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Limits on anemia drug are advised

Times Staff Writer

A Food and Drug Administration advisory panel recommended Thursday that the agency place new restrictions on prescriptions for a popular Amgen Inc. and Johnson & Johnson anemia drug because of safety concerns.

Although the panel called for more studies to determine exactly what those restrictions should be, medical experts and industry analysts predicted the decision would reduce demand for the drug, sold by Amgen under the brand names Epogen and Aranesp.

The medication accounts for nearly half of the revenue at Thousand Oaks-based Amgen, whose shares plunged 9%.

Another version of the medicine is licensed to Johnson & Johnson and sold under the name Procrit.

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“Everyone is more concerned, definitely,” said Alfred Chin, a pharmacist at USC Norris Cancer Center and an associate professor of pharmacy at the university. “Doctors will be a lot more careful about prescribing it.”

Some industry analysts predicted that sales for the drug, prescribed to more than 1 million people in the U.S. each year, could drop by as much as 20%.

Erythropoietin, the main ingredient in all three brands, helps treat anemia in cancer and dialysis patients. But in recent months, scientific studies, including one by Amgen, have raised doubts about the drug’s benefits for some types of cancer patients and raised concerns that it might cause certain tumors to grow. In high dosages, the drug also may increase the risk of heart attack and stroke, researchers have found.

In March, the FDA required that the three versions of the drug carry labels warning about possible risks and recommended that doctors prescribe the minimum possible amounts. The agency also announced that a panel of cancer specialists would look into the issue.

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On Thursday, the FDA’s Oncologic Drugs Advisory Committee met in Silver Spring, Md., to discuss the issue and make recommendations.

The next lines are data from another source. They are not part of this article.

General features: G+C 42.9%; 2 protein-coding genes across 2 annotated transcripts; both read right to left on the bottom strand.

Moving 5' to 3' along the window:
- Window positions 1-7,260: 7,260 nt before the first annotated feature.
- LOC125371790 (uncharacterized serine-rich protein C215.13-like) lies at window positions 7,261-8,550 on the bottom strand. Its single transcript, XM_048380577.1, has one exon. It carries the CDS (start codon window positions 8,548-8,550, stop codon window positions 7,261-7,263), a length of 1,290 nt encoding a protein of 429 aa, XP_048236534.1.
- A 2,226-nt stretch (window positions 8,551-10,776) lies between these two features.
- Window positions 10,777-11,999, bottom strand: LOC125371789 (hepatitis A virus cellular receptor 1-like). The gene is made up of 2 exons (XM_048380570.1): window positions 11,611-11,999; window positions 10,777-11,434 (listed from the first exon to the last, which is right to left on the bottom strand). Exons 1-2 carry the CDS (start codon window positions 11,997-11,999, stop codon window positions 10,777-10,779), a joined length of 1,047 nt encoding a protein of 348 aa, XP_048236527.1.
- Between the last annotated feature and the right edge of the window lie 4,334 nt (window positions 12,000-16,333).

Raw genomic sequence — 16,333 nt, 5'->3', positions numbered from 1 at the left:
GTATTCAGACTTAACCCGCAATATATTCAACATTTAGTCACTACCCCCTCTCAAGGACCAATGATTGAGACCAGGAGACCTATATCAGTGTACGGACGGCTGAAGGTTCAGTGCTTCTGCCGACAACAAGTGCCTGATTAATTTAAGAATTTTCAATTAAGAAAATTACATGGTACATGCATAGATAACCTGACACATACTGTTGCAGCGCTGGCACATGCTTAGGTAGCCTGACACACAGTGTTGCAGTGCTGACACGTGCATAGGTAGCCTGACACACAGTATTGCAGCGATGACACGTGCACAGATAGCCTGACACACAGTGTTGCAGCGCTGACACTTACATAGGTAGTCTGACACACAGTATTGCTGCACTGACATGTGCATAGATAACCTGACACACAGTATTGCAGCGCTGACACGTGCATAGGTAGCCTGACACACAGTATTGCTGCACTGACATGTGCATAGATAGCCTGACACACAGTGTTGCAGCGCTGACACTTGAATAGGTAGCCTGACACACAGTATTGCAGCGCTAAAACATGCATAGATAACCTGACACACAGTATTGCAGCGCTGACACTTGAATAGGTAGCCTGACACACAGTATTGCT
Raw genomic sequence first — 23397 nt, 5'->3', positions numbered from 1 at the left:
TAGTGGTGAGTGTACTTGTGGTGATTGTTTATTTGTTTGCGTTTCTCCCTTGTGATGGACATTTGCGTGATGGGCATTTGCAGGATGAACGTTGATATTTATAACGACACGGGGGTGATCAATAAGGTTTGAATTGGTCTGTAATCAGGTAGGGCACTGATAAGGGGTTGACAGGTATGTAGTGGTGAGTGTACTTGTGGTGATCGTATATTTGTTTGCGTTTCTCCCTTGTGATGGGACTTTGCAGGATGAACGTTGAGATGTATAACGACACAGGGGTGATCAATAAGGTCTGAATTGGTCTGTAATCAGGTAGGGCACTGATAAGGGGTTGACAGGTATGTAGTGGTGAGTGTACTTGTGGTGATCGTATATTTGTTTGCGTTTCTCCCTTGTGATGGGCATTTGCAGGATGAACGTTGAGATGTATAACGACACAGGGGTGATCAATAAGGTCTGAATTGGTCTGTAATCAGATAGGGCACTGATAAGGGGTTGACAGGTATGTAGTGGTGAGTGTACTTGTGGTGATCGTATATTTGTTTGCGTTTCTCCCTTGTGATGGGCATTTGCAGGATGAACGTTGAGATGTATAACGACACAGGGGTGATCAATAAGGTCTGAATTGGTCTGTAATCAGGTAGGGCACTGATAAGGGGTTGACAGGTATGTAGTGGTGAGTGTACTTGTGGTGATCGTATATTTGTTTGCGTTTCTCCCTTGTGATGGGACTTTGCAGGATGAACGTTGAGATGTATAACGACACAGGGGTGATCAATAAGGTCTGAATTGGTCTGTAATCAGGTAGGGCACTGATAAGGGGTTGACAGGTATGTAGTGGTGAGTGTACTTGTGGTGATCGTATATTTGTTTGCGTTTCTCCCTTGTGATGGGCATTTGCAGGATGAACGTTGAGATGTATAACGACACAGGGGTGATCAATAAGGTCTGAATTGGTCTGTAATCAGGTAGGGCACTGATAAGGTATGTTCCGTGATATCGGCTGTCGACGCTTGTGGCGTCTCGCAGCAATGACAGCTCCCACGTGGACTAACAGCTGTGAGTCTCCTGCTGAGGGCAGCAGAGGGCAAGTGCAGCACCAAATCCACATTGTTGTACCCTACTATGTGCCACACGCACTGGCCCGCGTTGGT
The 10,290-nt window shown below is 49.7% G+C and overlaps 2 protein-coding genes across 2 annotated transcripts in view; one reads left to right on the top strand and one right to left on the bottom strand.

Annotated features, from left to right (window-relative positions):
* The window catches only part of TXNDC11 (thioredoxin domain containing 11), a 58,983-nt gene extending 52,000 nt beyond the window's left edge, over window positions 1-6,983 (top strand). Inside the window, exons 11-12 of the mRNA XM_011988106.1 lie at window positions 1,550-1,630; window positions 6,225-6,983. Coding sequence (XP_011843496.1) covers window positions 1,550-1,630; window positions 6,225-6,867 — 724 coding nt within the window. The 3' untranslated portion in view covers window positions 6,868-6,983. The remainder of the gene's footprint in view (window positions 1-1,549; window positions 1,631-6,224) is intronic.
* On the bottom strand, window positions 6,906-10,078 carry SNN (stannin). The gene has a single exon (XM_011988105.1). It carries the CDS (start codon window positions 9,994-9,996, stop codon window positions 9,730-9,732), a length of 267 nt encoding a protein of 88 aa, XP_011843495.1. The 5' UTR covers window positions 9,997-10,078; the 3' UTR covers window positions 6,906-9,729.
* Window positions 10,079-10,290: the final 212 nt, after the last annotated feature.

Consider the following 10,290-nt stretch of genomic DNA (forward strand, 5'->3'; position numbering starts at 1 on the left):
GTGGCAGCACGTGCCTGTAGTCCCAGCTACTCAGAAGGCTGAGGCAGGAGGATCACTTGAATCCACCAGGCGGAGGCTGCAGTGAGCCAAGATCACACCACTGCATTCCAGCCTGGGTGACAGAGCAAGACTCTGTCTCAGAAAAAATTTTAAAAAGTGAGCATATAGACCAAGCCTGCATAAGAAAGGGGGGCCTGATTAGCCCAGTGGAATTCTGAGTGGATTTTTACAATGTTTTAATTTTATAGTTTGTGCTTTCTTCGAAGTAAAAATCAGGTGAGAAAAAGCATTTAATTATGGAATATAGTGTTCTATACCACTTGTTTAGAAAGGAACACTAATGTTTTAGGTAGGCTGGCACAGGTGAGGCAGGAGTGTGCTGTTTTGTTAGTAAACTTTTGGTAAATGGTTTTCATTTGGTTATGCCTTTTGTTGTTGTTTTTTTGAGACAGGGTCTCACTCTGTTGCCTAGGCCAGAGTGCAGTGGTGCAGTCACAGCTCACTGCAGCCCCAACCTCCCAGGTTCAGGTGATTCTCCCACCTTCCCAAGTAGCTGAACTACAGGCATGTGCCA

Roger Perlmutter, Amgen’s head of research and development, told the panel that the drug was safe when used properly.

“We want to consider the totality of the evidence, and consider what’s best for patients,” Perlmutter said, according to Bloomberg News. The drug did not shorten patients’ lives or make tumors spread more rapidly in dozens of other studies, he said. The company did not respond to a request for an interview from The Times.

Some in the 17-member panel, which included cancer experts from across the country, suggested that the company was not being upfront about all the drug’s risks, a charge that Amgen executives denied.

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In the end, the committee called for more detailed warnings and restrictions on the use of the drug, and further studies by Amgen and Johnson & Johnson to determine what those warnings and restrictions should be.

Karen Riley, a spokeswoman for the FDA, said the agency had no time frame for completing the process.

Nonetheless, doctors are likely to heed a vote of little confidence from a panel of national cancer experts and write fewer prescriptions or recommend smaller doses, USC’s Chin said. Some health insurers have already dropped coverage of the drug for certain uses.

Epogen is prescribed to cancer patients while Aranesp and Procrit are prescribed to kidney failure patients on dialysis. Amgen and New Brunswick, N.J.-based Johnson & Johnson sold about $10 billion worth of the drug last year, with Epogen and Aranesp accounting for 47% of Amgen’s revenue.

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Len Lichtenfeld, deputy chief medical officer for the American Cancer Society in Atlanta, said the drug had helped millions of patients deal with the rigors of cancer treatment, which can lead to anemia, a kind of fatigue caused by lack of hemoglobin, a protein in red blood cells that carries oxygen from the lungs to the rest of the body.

Epogen is approved for such use, but doctors also have prescribed the drug for “off-label” use in cancer patients whose anemia is not a side effect of treatment, Lichtenfeld said. Some physicians also have upped the recommended dosage in other cases, hoping for better results.

Off-label uses are common in medicine, but in this case the consequences might not be fully known, he said.

“We need more studies,” Lichtenfeld said, “but we must not lose sight of the fact that this drug is of important value for many cancer patients.”

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Amgen shares fell $5.77 to $57.33, before bouncing back slightly to $57.87 in after-hours trading. Johnson & Johnson shares fell $1.61, or 2.5%, to $62.50, before rebounding to $62.75 after hours.

daniel.yi@latimes.com


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